Barbie has always been under the gun of scrutiny from her introduction in 1959. With her disproportionate oversized topside, to the long legs, saucy lips, and skinny frame, she looked more like a hooker than a “typical” female. But that is the irony! She was modeled on a cartoon character who was a call girl!
But, let’s go back to 1952 where Barbie, (AKA Lilli), was born. She was introduced as a cartoon character in the Hamburg, Germany newspaper comic strip Bild-Zeitung as an upscale call girl with a suggestive and provocative nature. She gained fame as an adult novelty and was eventually made into a doll sold mostly to men as a suggestive trinket. From Robin Gerber, the author of Barbie and Ruth, “Lilli dolls could be bought in tobacco shops, bars, and adult-themed toy stores”. But now, we have to make the trip across the pond to find Barbie as an American citizen.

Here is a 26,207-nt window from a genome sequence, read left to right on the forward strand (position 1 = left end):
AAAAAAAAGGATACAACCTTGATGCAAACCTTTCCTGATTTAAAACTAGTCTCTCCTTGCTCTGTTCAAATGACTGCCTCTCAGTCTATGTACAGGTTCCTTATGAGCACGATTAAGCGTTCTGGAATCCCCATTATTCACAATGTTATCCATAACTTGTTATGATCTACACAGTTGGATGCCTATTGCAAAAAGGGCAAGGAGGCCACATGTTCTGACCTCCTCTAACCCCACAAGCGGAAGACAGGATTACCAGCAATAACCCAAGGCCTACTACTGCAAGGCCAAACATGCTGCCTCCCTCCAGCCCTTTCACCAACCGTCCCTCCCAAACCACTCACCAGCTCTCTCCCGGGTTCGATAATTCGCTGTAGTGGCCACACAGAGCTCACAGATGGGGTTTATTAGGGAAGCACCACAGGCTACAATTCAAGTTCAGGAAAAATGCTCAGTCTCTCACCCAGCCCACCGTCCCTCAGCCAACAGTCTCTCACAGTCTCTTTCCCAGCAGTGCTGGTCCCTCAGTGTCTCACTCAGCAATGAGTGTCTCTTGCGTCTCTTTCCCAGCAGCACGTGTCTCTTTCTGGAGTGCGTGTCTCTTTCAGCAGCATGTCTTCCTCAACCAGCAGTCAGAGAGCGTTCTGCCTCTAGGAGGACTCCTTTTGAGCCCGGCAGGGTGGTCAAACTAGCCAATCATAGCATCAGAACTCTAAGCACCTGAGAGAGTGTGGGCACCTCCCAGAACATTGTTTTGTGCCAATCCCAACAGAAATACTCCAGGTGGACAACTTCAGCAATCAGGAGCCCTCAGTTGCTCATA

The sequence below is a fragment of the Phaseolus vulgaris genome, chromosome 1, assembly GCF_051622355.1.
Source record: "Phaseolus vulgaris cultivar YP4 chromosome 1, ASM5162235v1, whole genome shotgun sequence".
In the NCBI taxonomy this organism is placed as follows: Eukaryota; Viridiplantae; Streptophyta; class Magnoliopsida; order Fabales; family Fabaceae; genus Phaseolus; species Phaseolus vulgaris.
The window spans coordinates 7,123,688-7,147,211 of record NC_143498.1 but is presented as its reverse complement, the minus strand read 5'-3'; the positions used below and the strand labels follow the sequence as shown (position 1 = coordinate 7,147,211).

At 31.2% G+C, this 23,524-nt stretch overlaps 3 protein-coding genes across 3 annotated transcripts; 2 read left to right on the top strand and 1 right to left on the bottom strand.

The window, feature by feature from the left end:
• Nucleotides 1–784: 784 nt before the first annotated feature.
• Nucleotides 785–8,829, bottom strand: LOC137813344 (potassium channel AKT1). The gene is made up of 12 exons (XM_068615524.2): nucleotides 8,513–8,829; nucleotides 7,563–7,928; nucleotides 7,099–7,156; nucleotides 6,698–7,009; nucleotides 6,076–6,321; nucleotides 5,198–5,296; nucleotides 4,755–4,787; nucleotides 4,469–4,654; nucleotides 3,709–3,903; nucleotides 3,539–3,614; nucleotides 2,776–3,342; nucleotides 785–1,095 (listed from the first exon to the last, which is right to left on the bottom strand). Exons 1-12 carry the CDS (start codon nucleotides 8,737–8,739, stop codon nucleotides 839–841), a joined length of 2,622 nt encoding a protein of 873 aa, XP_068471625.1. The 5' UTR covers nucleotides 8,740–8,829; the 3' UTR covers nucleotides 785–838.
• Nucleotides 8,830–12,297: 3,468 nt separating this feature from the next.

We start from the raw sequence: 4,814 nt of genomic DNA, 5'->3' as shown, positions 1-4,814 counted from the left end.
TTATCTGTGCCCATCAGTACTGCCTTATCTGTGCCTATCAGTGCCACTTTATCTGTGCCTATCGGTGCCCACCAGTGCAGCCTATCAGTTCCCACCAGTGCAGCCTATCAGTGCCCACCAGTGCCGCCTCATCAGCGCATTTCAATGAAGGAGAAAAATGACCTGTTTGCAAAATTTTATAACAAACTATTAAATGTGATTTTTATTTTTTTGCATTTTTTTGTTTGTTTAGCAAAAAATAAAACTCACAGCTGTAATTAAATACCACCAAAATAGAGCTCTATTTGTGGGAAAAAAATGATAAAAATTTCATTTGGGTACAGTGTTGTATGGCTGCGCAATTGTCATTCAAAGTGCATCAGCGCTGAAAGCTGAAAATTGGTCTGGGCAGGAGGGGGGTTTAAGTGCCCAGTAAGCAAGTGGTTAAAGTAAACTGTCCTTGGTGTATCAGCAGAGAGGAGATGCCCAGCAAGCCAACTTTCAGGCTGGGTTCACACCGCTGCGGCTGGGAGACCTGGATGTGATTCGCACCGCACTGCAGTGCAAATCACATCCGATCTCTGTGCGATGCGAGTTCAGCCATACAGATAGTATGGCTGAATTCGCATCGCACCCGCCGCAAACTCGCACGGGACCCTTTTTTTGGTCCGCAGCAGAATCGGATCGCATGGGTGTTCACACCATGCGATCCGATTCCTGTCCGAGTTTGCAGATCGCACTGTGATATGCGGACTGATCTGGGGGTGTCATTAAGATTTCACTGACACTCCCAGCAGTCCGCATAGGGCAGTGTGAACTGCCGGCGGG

During a 1956 trip to Switzerland, 15 year old Barbara Handler found the Lilli doll and really wanted one. Her mother, Ruth Handler, co-founder of Mattel, bought three and brought them home to the US. Three years later she introduced the Barbie doll, named after her daughter, as a figure that young girls would aspire to emulate. Since being introduced at the American International Toy show in New York in 1959, Mattel has sold over 1 Billion dolls and a lot of accessories, like cars, hair, clothes, and Ken!
So, did American girls aspire to be like Barbie as Ruth Handler had hoped? Let’s see; looking skinny like a model is good, makeup at an early age, unrealistic desire to be the “perfect woman” and guilt about not being like the others. It seems that between Barbie, the diet gurus, and the marketers, somebody has muddied the waters of what is really important. Too little, too late…